US Bitcoin Firm BitGo Launches Two New Crypto Custodies in Europe

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Major digital asset financial services firm BitGo is expanding its global reach by setting up two new regulated custodial entities in Europe.

BitGo, a United States-based firm that claims to process over 20% of all Bitcoin (BTC) transactions, has established new custodial subsidiaries in Switzerland and Germany, the company announced Feb. 10.

As the two new entities are regulated by different financial authorities, BitGo intends to allow its clients to choose the jurisdiction that is best suited to their business.

As such, BitGo GmbH, the Swiss entity of BitGo, is a member of the country’s major self-regulatory organization, the Financial Services Standards Association, which is overseen by the Financial Market Supervisory Authority, or FINMA. BitGo’s German subsidiary, BitGo Deutschland GmbH, is now providing custody services in Germany and is set to apply for regulatory approval in November 2020. 

Mike Belshe, CEO at BitGo, noted that the launch of new custodial entities in Europe follows increased demand for the services in the region in 2019. 

Founded in 2013 in Palo Alto, California, BitGo initially emerged as a major platform for storing Bitcoin online. In 2018, BitGo became a qualified custodian for cryptocurrencies after the firm received a state trust company charter from the South Dakota Division of Banking. To date, BitGo reportedly supports more than 250 coins and tokens with customers spanning over 50 countries, the firm said in the announcement.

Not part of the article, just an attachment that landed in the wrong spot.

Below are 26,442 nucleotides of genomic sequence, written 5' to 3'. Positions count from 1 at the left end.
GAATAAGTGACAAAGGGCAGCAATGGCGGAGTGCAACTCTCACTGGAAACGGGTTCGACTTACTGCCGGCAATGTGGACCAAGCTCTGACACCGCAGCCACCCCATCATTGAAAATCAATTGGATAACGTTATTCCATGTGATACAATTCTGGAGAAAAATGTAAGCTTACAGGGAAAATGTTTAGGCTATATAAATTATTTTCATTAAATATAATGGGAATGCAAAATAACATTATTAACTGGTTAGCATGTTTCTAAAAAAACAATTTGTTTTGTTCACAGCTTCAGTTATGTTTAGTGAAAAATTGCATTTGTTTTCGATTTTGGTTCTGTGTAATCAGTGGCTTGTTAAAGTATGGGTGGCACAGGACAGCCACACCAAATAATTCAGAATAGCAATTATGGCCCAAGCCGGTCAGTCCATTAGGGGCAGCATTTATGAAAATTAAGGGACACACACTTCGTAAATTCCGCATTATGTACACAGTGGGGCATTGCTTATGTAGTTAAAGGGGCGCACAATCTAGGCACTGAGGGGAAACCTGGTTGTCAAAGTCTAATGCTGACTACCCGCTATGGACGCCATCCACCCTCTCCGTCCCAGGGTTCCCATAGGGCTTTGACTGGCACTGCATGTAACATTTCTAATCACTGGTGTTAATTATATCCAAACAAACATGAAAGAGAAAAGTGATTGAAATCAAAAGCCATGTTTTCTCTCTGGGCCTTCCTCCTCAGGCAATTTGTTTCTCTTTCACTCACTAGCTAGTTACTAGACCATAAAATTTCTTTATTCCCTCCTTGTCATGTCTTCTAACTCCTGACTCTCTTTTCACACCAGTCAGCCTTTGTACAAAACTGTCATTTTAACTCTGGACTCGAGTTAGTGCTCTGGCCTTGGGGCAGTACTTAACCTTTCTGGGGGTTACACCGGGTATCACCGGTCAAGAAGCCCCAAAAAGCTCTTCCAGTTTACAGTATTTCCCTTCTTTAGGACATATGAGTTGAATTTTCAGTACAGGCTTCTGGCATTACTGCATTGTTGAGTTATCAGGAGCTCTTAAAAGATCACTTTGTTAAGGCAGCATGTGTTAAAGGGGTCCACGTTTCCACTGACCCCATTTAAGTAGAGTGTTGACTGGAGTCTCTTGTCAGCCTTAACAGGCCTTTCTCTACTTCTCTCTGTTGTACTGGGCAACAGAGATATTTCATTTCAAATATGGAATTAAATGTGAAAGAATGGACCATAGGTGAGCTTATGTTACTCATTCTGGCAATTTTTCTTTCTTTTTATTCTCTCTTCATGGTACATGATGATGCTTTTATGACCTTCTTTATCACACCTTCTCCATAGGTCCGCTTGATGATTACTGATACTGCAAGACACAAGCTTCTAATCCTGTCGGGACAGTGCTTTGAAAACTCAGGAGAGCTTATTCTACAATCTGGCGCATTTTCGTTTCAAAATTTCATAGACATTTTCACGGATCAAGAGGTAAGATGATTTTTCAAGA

Germany and Switzerland open their doors to cryptocurrency business

Belshe also pointed out that Switzerland and Germany have become some of the most friendly jurisdictions for crypto business:

“Switzerland and Germany have both become important European centers for digital assets as well as for forward-thinking regulatory frameworks. Regulatory compliance is a prerequisite for our clients, and we have been impressed with the understanding and support of Swiss and German regulators.”

Indeed, Germany is reportedly considering a bill that could enable banks to support the sale and custody of Bitcoin and other cryptocurrencies by 2020. Meanwhile, Julius Baer, a major Swiss private banking and wealth management group, launched a digital asset trading and custodial service on Jan. 21.

However, the local crypto ecosystem in the country is still being extensively monitored by regulators, with FINMA recently passing a law that would reduce the threshold for unidentified crypto exchange transactions from around $5,100 to $1,020.